I’ve gone on and on about how the promotion of pseudoscience by us in mainstream medicine is unethical. But how are those ethics applied in the real world? It’s a safe bet there are woo consumers in your practice, since 34% of patients in one survey reported using alternative medicine, and the vast majority of patients who use alternative medicine also use conventional medicine. (Doctor, have you looked in your spouse’s medicine cabinet lately?)
There may be risks in telling such patients the uncompromised scientific truth about their treatment choices. They may become offended and leave your practice. If you come across as dismissive about herbs they’ll feel uncomfortable discussing them and may even conceal their use. What’s a doctor to do?
I can recall patients so deep into woo it was a way of life. It had become a major part of their world view, holding together their precariously balanced psychological defenses. In such cases a debunking from me might have caused psychological trauma. I saw no point in driving those patients away. Although likely to reject much of my advice they often needed my services. I usually felt I could help them in some way. How could I be honest without harming them?
A common justification by mainstreamers for their pseudoscience promotion is that doctors must respect patients’ beliefs and choices. Implicit in that argument is the tired canard that telling the truth about unproven methods and respecting patients’ choices are mutually exclusive. My own experience with patients is different. It is possible to tell the truth with respect and agree to disagree. If the patient is deeply steeped in woo I simply acknowledge our opposing world views and explain that in order to maintain a sense of professionalism I must remain true to the world view I believe in and was trained in and in which is western science. In this manner it is possible to respect patients’ beliefs without agreeing with them. It is not necessary to promote quackery, even implicitly, to treat patients with respect. I’ve found that even patients who are extremely into woo accept this approach.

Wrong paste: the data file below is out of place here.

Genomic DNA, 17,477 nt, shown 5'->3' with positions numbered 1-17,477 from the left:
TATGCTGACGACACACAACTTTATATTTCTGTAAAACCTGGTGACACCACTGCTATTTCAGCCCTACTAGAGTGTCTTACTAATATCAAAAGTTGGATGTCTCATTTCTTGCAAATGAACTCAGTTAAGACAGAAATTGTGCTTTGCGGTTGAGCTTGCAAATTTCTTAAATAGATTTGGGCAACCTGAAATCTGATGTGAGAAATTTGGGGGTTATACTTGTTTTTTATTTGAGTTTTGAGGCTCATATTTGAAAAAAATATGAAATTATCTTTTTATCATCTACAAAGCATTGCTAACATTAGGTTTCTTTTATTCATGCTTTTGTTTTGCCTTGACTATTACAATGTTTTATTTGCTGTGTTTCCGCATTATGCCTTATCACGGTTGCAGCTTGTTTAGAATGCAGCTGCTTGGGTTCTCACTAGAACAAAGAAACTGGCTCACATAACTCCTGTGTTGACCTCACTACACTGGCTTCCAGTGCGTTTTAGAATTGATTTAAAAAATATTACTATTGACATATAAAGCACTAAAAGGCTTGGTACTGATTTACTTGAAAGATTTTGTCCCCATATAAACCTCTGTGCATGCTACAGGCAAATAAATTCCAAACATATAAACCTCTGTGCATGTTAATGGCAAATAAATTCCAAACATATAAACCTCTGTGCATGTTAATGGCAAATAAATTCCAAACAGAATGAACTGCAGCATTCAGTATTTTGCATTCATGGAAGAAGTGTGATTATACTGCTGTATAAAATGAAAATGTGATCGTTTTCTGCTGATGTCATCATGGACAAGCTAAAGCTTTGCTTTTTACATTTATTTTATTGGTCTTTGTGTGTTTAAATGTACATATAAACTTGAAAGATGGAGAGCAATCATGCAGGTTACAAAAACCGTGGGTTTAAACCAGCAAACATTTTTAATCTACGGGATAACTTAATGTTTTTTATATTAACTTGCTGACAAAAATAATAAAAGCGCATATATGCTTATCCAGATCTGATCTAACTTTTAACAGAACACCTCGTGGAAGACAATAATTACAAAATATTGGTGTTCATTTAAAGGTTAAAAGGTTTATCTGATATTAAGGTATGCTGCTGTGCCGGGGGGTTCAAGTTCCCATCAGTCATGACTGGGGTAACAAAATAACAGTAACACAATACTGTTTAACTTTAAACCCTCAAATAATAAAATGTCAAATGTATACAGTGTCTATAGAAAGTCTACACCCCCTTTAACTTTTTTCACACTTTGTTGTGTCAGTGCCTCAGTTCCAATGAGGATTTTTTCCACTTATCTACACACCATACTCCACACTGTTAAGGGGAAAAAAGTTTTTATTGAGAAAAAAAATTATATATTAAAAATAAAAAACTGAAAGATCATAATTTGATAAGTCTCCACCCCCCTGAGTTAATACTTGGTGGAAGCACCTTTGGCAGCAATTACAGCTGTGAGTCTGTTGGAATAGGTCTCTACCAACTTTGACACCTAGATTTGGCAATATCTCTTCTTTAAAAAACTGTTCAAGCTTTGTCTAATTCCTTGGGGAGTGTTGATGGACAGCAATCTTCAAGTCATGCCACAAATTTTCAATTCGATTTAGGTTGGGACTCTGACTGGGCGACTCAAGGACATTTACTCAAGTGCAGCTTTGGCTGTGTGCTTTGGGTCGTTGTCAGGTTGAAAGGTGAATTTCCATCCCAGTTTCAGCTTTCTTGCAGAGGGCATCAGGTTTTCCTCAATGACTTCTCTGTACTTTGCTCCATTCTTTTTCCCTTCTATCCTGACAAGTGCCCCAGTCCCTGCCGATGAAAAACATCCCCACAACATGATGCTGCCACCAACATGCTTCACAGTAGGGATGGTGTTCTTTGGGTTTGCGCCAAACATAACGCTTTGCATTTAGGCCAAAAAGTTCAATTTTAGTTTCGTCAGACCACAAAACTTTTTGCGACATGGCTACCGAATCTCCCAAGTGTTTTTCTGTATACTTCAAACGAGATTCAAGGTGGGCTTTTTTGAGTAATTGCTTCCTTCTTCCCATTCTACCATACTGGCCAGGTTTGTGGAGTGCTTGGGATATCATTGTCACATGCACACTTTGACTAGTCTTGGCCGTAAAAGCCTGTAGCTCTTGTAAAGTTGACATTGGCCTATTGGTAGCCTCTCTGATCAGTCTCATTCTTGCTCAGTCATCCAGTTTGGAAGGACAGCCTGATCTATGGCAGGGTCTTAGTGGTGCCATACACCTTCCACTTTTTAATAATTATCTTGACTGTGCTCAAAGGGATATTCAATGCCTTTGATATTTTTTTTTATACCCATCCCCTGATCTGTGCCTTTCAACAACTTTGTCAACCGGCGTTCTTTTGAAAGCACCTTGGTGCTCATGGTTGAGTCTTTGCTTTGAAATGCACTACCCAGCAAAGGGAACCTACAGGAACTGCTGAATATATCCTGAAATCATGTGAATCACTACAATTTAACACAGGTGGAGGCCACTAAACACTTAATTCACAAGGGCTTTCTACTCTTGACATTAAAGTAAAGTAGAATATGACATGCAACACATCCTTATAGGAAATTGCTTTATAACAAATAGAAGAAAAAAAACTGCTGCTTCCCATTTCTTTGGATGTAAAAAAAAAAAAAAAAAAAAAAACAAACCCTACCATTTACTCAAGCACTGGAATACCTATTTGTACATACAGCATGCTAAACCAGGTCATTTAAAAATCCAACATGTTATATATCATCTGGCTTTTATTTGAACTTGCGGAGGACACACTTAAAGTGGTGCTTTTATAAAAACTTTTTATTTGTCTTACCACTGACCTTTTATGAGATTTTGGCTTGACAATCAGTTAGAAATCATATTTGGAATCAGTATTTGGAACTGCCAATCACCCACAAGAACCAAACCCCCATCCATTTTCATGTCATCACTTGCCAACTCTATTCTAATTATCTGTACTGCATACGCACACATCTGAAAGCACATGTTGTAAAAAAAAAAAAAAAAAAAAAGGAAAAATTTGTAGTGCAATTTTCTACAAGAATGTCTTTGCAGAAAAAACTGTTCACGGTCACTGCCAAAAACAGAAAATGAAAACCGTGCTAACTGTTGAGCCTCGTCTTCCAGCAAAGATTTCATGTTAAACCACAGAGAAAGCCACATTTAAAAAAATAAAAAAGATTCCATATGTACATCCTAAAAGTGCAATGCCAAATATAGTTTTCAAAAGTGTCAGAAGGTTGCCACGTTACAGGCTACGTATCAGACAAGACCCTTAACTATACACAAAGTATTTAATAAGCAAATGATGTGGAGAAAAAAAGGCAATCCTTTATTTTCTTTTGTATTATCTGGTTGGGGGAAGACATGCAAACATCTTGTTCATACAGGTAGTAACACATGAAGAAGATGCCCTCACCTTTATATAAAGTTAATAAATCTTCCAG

The November 17 issue of Medical Economics addresses this problem in What would you do? Alternative Medicine. Doctors were asked how they would handle a patient who, after two unpleasant rounds of chemotherapy for colon cancer with metastasis to regional lymph nodes, sought treatment at an alternative medicine center. 8% said they would agree to collaborate with the alternative medicine center, no questions asked. 71% indicated they would “work with” the alternative medicine center even though they could not support its methods. 21% said they would refuse to collaborate with the center and urge the patient to continue with conventional treatments. I would have difficulty answering this survey. How does one “collaborate” with an alternative medicine center? One respondent put it well: "Patients may choose their treatment, but my collaboration implies my endorsement, and I can only endorse treatments that have some likelihood of success. Even if patients don't demand some scientific basis for treatments, it's my duty to require it for anything I recommend."